ECA VIEWPOINT >>
Placing customers first means scrapping embedded benefits
Answers on a postcard due this week to Ofgem regarding embedded benefits – the exemptions from transmission charges provided to embedded generation (EG) and off-takers who contract them. Growing transmission charges together with greater levels of EG have vastly increased the prize on offer in recent years leading to distortions in the energy and capacity markets. We argue these distortions are a result of charging arrangements inadequately reflecting the security of supply service the transmission network provides.
Ofgem list a range of potential issues with embedded benefits arising from the current charging arrangements. Asymmetry in generation and demand zones, the 100 MW capacity split in how embedded generation is treated and exemption from balancing charges are all potential sources of distortion. However, greatest concern surrounds the demand residual component.
Calculation of this “Residual Tariff” – the top-up required upon marginal locational prices to ensure cost recovery for National Grid (NG) – constitutes a tiny sub-section of the 138 page charging methodology. Yet at £45/kW for demand this now dominates overall costs. Embedded generation is currently exempt. Should it be?
Security of supply benefits all
The main argument for the exemption is cost reflectiveness of actual use of the transmission system. If the system is not used during triad peak periods, then it is claimed to be cost reflective not to charge. However, this ignores the key metric that drives planning and investment in the transmission network – provision of security of supply.
An off-taker that remains connected to the transmission system benefits from the security of supply that connection offers, even where it is not used. It has been sized and built in consideration of their potential need for its use.
The issue has interesting similarities to the debates raging in the US and Australia over whether net metered installations should pay a fixed charge representing the benefits they derive from distribution networks. Again costs are determined by the connection requirements at the time of establishment, not by flows observed subsequently during peak.
Price based on forecast demand
Just as generators face charges based upon their booked Transmission Entry Capacity (TEC) so off-takers should face charges based upon forecast rather than actual off-take as this is the basis for network planning.
Under this approach the peak security locational element will act purely as a signal that in aggregate sums to zero with actual cost recovery coming through a security of supply residual component. Cost recovery of assets identified under the “Year Round” element of locational charges as providing a route to market rather than contributing to security could potentially be ring-fenced and charged back to the generators which benefit.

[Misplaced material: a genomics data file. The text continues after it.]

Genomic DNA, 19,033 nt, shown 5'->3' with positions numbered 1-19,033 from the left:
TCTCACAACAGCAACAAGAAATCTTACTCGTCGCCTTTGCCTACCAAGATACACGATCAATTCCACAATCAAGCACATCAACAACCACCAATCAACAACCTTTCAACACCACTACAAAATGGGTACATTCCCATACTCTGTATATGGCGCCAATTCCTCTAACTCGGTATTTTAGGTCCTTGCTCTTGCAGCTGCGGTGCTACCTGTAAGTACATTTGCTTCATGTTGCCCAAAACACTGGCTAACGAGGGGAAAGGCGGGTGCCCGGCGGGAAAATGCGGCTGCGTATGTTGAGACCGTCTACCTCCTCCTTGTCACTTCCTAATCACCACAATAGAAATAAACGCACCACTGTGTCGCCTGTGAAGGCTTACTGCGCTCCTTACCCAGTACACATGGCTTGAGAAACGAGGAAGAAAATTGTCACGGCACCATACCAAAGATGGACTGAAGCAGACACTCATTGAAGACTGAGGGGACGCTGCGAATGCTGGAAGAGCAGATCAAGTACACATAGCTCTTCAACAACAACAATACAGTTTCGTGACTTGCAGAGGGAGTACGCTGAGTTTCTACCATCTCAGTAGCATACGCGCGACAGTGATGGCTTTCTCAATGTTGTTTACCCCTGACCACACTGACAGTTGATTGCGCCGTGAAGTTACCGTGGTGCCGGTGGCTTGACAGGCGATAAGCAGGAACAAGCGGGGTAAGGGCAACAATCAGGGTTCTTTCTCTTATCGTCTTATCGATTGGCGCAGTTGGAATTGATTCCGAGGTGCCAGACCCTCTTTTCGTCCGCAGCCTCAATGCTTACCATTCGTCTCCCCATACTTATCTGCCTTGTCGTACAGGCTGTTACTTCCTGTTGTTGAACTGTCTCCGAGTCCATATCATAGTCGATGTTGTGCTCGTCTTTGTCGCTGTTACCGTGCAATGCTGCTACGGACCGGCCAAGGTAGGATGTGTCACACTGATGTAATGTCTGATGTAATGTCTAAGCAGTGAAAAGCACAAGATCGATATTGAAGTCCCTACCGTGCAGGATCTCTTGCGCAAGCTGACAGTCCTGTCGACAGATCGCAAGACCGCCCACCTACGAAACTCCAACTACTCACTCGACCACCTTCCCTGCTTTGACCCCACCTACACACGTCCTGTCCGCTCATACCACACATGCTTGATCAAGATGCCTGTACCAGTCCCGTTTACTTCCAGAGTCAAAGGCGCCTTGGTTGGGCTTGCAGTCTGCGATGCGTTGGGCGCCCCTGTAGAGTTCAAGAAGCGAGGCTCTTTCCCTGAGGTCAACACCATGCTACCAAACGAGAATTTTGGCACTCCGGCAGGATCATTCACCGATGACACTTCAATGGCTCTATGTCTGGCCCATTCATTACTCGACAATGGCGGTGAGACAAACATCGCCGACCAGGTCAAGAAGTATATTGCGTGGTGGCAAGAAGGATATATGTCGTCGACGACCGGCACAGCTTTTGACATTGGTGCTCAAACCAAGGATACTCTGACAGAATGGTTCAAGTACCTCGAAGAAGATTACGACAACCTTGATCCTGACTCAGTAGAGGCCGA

Peak shaving services in this structure will be contracted directly by NG who are then incentivised to consider the trade-off between such services and new investments.
Affordability is paramount for cost recovery
A potential objection to this approach may come in the form of redundant infrastructure arising from the inevitable gap between forecasts and reality.
NG are required to make investments without protection from demand risk through long-term contracts with off-takers prior to construction. Risk of poor planning is therefore implicitly socialised across all connected consumers.
In allocating these sunk costs Ofgem is bound to consider what is most cost efficient as opposed to what is most cost reflective should these concepts clash. Offering portfolio benefit to enable avoidance of charges and distort markets does not meet this criteria.
Triad avoidance is inconsistent with security of supply service
Security of supply remains the primary driver for network planning – a fact poorly reflected by the triad approach to charging. All those who benefit from such security through the existence of grid connections should be liable to pay for this service. Where network expansion plans do not meet reality then if Ofgem has accepted investments were made prudently, costs should be recoverable and shared in a manner that is most efficient for consumers. That does not involve enabling those on whose behalf investments were made being permitted to avoid paying for them.